Centre mulls over plan to stop ASHAs from distributing condoms
Faced with angry Accredited Social Health Activists (ASHAs) refusing to distribute repackaged condoms called Asha Nirodh given free under the national programme, the Union health ministry is exploring other distribution optionsUpdated: Jul 11, 2016 18:17 IST
New Delhi: Faced with angry Accredited Social Health Activists (ASHAs) refusing to distribute repackaged condoms called Asha Nirodh given free under the national reproductive, maternal, newborn and child health, the Union health ministry is exploring other distribution options, which may include vending machines.
“This concept of ASHA workers distributing condoms is anyway flawed,” said a senior official in the ministry of health and family welfare. “One of the ideas floated was to have condom-vending machines put up either outside grocery stores in villages or primary health centres for people to pick up voluntarily.”
“ASHA workers are women from within the community, who will not be comfortable in directly distributing condoms to men. What they would be doing instead is giving it to the women and that would defeat the purpose as we know how much say a village woman has in the decisions her husband takes,” said the official.
On World Population Day on July 11, the Indian government launched a workshop on the theme “Zimmedari Nibhao, Plan Banao” to address the need for family planning to stabilise country’s population.
“The focus so far has mainly been on women when talking about implementation of family planning strategies. If we look at the number of men having undergone no-scalpel vasectomy (NSV), which is an easy way to control birth, there has been a decline in the last five years,” said JP Nadda, Union health minister.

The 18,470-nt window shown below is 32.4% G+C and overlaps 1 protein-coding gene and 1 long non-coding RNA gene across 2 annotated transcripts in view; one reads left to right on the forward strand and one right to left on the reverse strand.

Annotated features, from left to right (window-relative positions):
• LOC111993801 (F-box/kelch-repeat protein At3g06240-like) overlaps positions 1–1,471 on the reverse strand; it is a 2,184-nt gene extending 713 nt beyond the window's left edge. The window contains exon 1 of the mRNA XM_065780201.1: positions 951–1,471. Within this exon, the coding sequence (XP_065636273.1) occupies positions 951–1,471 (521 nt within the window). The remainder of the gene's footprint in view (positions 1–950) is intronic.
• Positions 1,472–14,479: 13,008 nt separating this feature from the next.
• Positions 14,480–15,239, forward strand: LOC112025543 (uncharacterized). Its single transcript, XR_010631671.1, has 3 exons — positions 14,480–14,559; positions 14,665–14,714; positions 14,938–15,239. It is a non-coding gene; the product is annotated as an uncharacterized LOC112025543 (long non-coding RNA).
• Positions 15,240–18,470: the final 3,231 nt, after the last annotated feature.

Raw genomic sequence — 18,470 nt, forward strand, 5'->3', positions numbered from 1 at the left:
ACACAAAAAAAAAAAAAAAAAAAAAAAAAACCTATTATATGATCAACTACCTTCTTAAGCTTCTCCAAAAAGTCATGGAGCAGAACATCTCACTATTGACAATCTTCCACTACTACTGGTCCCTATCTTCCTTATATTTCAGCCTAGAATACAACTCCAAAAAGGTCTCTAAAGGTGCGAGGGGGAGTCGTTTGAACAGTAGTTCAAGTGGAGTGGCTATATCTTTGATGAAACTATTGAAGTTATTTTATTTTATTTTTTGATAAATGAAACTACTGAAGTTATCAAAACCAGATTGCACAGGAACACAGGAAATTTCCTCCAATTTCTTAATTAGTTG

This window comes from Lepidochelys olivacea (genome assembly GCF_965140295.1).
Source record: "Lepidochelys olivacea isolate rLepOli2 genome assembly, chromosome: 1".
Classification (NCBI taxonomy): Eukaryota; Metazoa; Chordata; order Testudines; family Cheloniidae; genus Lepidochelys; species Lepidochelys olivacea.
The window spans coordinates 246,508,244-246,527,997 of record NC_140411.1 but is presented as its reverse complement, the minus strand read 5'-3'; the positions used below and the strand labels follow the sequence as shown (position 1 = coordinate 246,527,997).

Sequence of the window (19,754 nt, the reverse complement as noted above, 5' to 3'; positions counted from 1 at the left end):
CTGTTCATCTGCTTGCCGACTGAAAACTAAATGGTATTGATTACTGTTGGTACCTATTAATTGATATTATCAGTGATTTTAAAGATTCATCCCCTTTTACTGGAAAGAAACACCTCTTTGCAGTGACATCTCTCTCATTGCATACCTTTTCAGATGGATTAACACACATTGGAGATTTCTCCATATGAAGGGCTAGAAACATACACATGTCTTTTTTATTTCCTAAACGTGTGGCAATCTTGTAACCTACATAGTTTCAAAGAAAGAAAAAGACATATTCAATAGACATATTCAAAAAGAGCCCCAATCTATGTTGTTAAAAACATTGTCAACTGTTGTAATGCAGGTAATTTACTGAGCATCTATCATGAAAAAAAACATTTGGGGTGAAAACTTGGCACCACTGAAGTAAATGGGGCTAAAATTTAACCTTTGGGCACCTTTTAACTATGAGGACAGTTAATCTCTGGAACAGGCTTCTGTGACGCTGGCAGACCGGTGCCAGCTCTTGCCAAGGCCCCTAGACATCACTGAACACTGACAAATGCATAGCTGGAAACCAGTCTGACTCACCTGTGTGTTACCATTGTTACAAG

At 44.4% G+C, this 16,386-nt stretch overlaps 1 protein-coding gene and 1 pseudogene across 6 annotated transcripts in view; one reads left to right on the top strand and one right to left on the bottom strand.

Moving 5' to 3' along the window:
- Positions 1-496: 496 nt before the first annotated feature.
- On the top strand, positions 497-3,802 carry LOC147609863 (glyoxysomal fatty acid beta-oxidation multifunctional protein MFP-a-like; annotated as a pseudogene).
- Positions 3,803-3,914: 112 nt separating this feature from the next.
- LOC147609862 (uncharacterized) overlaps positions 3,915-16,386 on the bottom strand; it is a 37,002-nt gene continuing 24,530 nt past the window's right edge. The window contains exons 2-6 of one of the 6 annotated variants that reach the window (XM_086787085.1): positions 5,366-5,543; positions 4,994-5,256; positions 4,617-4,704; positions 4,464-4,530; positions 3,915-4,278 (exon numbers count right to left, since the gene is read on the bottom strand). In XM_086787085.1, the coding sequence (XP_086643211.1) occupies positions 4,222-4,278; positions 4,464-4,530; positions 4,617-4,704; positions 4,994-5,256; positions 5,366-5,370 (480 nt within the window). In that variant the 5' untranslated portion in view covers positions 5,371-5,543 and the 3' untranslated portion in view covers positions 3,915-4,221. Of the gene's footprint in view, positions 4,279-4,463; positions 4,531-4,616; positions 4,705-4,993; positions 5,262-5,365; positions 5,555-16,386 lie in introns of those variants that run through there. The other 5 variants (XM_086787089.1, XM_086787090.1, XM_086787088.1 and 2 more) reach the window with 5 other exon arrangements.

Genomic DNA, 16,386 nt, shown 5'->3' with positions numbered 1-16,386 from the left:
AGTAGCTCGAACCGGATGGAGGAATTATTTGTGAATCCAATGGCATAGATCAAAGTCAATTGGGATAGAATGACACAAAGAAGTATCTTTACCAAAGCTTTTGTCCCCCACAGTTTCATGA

“We need to know the reasons behind this trend and devise a strategy targeting men so that they are encouraged to go for sterilisation. The idea behind holding this national workshop is to brainstorm at the micro level before it is too late,” Nadda said.
Providing access to contraceptive measures, especially among the vulnerable lot, is the primary focus.
“We are looking at 30% adolescent share, which is the highest unmet segment. The non-users among this segment is three times higher as compared to the rest of the population; how do we reach them,” said CK Misra, additional secretary (health), director, National health mission.
“We are also missing out in a big way in urban slums, which is two times higher,” he said.
Last UN report says India’s population will surpass China’s by 2022, not 2028 as was the forecast three years ago.
China population is 1.38 billion compared to India’s 1.31 billion currently. I five years, population of both the countries is expected to reach 1.4 billion. Thereafter, India’s population will grow for decades to 1.5 billion, while China will remain steady at 1.4 billion.
“The rise will have serious consequences for all the social economic welfare measures, including the health sector as over-crowding increases both communicable and non-communicable diseases,” said Dr BD Athani, special DG, health ministry.